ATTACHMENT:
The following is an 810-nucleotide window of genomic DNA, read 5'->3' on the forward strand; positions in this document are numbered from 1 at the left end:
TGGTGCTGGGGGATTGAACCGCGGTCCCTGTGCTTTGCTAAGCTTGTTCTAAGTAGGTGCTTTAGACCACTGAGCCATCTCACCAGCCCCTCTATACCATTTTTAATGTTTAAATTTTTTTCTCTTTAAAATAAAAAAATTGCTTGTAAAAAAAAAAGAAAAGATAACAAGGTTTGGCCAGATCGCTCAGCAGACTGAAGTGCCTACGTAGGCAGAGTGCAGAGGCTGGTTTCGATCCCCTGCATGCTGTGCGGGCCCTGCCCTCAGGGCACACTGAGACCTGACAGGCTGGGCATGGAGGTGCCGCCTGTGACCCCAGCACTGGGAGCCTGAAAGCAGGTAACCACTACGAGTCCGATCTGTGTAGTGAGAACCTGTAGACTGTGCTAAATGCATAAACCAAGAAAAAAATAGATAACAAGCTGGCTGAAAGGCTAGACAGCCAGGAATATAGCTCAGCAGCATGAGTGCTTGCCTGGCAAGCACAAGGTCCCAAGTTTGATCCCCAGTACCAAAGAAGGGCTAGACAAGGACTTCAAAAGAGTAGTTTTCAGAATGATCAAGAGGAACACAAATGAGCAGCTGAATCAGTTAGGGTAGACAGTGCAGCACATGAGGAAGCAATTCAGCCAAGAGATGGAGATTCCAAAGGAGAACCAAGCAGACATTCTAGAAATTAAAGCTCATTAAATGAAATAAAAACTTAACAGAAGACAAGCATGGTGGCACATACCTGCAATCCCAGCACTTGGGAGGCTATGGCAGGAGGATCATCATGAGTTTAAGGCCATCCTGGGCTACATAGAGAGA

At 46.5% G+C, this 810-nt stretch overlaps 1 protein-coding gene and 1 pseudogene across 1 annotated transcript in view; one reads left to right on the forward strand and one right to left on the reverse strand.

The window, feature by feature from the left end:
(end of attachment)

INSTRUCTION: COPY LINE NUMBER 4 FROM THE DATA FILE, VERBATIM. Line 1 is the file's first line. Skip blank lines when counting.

The window, feature by feature from the left end: